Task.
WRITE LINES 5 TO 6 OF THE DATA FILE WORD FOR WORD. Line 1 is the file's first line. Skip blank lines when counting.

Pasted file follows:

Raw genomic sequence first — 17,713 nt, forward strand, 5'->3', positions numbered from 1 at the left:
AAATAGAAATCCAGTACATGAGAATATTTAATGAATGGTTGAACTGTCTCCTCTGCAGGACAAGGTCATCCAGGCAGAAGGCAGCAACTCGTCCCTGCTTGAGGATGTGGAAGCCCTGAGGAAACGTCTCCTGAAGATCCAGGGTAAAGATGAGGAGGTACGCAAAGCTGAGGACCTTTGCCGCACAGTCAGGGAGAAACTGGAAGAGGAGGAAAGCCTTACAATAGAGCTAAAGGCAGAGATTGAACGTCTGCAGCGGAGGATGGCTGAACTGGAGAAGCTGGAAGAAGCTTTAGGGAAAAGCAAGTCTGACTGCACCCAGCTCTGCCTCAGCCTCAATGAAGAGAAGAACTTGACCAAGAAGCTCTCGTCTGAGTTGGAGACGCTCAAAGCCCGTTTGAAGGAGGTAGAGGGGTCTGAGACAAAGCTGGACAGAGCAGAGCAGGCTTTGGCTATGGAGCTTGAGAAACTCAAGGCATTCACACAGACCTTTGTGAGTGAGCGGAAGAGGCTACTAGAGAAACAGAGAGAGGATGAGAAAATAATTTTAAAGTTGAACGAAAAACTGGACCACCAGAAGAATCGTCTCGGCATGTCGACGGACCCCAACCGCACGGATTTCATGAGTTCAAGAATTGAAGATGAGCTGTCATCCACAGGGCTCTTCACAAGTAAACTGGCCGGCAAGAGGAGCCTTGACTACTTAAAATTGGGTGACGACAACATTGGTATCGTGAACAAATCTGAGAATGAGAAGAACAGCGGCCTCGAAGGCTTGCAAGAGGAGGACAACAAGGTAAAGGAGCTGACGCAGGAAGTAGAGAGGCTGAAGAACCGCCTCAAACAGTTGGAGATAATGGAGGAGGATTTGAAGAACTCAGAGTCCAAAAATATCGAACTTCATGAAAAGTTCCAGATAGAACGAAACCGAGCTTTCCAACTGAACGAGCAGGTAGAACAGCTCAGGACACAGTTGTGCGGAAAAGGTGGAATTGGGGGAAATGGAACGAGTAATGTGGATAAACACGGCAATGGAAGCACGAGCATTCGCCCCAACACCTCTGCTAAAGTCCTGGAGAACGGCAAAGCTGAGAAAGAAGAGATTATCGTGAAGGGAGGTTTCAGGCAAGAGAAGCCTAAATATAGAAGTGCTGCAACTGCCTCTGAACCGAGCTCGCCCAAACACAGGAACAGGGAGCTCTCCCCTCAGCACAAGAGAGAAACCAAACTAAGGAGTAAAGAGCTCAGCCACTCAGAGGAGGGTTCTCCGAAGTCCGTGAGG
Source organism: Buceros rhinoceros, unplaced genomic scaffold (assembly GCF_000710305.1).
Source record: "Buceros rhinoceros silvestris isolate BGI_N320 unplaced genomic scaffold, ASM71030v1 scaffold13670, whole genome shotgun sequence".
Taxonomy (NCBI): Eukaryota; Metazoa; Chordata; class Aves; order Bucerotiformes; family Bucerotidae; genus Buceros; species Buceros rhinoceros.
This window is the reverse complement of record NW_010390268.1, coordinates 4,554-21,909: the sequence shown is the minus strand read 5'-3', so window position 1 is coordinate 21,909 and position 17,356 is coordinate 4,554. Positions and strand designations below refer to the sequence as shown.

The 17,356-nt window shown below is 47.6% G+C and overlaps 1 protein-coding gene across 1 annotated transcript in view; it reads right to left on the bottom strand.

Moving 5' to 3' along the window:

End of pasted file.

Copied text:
Taxonomy (NCBI): Eukaryota; Metazoa; Chordata; class Aves; order Bucerotiformes; family Bucerotidae; genus Buceros; species Buceros rhinoceros.
This window is the reverse complement of record NW_010390268.1, coordinates 4,554-21,909: the sequence shown is the minus strand read 5'-3', so window position 1 is coordinate 21,909 and position 17,356 is coordinate 4,554. Positions and strand designations below refer to the sequence as shown.